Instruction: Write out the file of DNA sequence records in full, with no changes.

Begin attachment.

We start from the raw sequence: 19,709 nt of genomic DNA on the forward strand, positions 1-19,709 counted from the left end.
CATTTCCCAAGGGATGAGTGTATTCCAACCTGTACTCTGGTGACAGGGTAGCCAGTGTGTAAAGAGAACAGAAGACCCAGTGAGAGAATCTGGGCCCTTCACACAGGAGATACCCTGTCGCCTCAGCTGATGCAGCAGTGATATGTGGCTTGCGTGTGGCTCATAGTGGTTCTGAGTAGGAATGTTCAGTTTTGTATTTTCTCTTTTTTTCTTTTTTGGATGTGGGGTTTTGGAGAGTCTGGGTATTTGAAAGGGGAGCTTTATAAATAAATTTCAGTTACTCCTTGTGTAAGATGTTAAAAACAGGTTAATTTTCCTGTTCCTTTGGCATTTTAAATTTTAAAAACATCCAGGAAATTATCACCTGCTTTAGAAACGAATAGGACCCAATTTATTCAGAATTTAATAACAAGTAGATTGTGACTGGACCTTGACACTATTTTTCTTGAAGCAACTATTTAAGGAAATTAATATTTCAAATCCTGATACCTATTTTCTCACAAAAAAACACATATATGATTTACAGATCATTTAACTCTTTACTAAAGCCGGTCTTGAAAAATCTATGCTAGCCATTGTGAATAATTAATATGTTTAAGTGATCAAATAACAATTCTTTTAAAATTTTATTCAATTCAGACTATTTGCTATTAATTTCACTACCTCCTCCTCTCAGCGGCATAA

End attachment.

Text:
We start from the raw sequence: 19,709 nt of genomic DNA on the forward strand, positions 1-19,709 counted from the left end.
CATTTCCCAAGGGATGAGTGTATTCCAACCTGTACTCTGGTGACAGGGTAGCCAGTGTGTAAAGAGAACAGAAGACCCAGTGAGAGAATCTGGGCCCTTCACACAGGAGATACCCTGTCGCCTCAGCTGATGCAGCAGTGATATGTGGCTTGCGTGTGGCTCATAGTGGTTCTGAGTAGGAATGTTCAGTTTTGTATTTTCTCTTTTTTTCTTTTTTGGATGTGGGGTTTTGGAGAGTCTGGGTATTTGAAAGGGGAGCTTTATAAATAAATTTCAGTTACTCCTTGTGTAAGATGTTAAAAACAGGTTAATTTTCCTGTTCCTTTGGCATTTTAAATTTTAAAAACATCCAGGAAATTATCACCTGCTTTAGAAACGAATAGGACCCAATTTATTCAGAATTTAATAACAAGTAGATTGTGACTGGACCTTGACACTATTTTTCTTGAAGCAACTATTTAAGGAAATTAATATTTCAAATCCTGATACCTATTTTCTCACAAAAAAACACATATATGATTTACAGATCATTTAACTCTTTACTAAAGCCGGTCTTGAAAAATCTATGCTAGCCATTGTGAATAATTAATATGTTTAAGTGATCAAATAACAATTCTTTTAAAATTTTATTCAATTCAGACTATTTGCTATTAATTTCACTACCTCCTCCTCTCAGCGGCATAA